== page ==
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Today, people expect to swipe, dip, tap, enter, and use their credit and debit cards everywhere — including at small businesses, local shops, and neighborhood restaurants. If you own a small business, you’ve probably gotten a sales pitch for payment processing services. As the FTC’s case against First American Payment Processing and its affiliates Eliot Management Group and Think Point Financial demonstrates, some of those sales pitches are misleading and violate the law.

According to the FTC’s lawsuit, First American tricked small business owners — including people with limited English proficiency — into signing lengthy and complicated payment processing contracts with hidden terms. The FTC says First American made baseless cost savings claims, often falsely claimed you could cancel at any time with no penalty, failed to reveal that the contract was actually a three-year agreement with a $495.00 early termination fee, and failed to disclose that the contract would automatically renew every year. To settle the case, First American will turn over $4.9 million to the FTC for refunds and agreed to change its practices.

Are you a small business owner looking to manage your payment processing costs? Before you sign a payment processing contract, know what you're getting into — and how to get out of it.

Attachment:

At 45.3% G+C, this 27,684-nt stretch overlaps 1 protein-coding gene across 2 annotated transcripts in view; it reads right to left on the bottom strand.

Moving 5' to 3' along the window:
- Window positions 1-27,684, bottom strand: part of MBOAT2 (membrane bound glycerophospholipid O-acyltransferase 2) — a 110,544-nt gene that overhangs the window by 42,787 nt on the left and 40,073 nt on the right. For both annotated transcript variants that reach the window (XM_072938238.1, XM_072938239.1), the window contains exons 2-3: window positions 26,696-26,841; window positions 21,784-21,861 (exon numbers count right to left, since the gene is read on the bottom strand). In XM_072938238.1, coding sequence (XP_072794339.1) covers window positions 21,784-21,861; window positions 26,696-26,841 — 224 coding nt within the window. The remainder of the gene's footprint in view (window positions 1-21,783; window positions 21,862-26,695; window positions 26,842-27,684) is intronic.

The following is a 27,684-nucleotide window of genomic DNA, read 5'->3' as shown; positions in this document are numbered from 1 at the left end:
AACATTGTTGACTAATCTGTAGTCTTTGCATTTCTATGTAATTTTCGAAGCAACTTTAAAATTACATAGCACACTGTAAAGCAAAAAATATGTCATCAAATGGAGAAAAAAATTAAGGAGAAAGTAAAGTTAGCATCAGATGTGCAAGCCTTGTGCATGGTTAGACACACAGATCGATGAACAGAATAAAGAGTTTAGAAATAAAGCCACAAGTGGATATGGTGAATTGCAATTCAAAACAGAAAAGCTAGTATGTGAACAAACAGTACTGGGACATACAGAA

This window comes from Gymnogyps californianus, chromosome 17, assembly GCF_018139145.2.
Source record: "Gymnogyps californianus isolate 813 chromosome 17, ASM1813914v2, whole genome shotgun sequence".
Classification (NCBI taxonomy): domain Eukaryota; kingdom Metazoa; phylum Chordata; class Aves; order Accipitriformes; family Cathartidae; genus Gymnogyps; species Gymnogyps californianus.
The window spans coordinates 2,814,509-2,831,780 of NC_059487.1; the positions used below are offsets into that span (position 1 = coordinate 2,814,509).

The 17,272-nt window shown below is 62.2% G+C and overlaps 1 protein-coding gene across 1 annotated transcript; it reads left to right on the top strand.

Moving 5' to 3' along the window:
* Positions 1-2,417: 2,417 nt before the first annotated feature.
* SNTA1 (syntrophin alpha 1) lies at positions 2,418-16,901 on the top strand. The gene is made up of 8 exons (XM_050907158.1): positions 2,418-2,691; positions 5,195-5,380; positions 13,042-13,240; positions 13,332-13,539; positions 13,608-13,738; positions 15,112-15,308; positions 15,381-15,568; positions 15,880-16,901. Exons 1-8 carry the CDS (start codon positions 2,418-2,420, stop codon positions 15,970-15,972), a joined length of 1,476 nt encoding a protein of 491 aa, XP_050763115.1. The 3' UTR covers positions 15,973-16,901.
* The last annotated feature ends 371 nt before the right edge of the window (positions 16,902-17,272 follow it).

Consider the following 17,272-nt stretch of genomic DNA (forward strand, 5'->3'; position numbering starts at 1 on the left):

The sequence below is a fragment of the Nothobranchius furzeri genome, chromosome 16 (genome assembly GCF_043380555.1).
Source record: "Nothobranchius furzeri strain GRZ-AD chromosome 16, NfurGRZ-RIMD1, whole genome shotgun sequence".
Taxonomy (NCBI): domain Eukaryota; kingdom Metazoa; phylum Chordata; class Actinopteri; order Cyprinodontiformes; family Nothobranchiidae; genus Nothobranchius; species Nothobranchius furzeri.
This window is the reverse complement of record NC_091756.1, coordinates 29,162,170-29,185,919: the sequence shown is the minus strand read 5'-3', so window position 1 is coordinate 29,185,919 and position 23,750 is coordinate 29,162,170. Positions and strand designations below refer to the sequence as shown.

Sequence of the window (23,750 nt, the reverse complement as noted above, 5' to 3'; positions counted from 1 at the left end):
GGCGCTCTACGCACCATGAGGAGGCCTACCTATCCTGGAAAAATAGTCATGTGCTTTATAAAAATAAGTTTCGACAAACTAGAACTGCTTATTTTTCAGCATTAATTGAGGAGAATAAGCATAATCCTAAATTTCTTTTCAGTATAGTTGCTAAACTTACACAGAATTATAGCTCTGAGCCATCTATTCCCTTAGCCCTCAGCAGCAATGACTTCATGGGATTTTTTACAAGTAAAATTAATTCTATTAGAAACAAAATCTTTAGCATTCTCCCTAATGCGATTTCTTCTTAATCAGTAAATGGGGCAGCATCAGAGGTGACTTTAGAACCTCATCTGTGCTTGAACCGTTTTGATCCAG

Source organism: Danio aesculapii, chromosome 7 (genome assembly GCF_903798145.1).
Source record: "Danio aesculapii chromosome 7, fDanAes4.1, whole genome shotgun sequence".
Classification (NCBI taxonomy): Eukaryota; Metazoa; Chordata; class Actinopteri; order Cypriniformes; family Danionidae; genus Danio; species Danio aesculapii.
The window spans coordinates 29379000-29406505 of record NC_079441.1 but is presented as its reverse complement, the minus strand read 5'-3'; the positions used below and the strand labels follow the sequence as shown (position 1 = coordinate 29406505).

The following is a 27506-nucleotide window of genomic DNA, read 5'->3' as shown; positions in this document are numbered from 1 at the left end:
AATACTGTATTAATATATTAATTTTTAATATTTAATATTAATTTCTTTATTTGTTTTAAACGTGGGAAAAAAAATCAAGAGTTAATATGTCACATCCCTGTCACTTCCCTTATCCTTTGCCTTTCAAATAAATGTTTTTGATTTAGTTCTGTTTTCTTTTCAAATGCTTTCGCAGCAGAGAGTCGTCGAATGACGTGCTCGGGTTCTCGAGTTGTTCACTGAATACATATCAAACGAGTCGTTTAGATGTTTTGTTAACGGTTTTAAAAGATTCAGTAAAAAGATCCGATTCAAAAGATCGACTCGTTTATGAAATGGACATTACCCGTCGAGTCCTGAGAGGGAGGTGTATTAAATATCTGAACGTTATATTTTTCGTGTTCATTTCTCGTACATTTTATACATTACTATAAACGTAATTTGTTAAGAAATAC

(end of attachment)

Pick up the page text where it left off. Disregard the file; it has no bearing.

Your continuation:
• Don’t be rushed. Sales agents want a quick decision. Take time to read the contract and check out the company.

  • Do some research. Before doing business with a new company, search the company’s name online with words like “scam” or “complaint.” Read what others are saying about that company.

  • Get it in writing before you agree to anything. If you don’t get the agreement terms in writing, walk away. If you do sign, be sure to get a copy of the entire document, especially if you sign electronically.

  • Ask for recommendations from other business owners in your community. Positive word of mouth from trustworthy people is more reliable than any sales pitch.

Check out Scams and Your Small Business to learn more about what to watch out for, and share the information with people you know.

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The purpose of this blog and its comments section is to inform readers about Federal Trade Commission activity, and share information to help them avoid, report, and recover from fraud, scams, and bad business practices. Your thoughts, ideas, and concerns are welcome, and we encourage comments. But keep in mind, this is a moderated blog. We review all comments before they are posted, and we won’t post comments that don’t comply with our commenting policy. We expect commenters to treat each other and the blog writers with respect.

  • We won’t post off-topic comments, repeated identical comments, or comments that include sales pitches or promotions.
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  • We won’t post threats, defamatory statements, or suggestions or encouragement of illegal activity.
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August 01, 2022

I've been a retired business owner for over 10 years now and (never been scammed); I agree with your advice on small business scams. However, if I may make a suggestion. Weather business or personal, I have always had the mindset when looking for a vendor/service that I first always always look for myself while ignoring all offers from any source; emails, U.S. Postal and of course those "door knockers". Even then, payments for these service come from a "limited" checking/bank/credit account established purposely which maintains a low $500 minimum balance.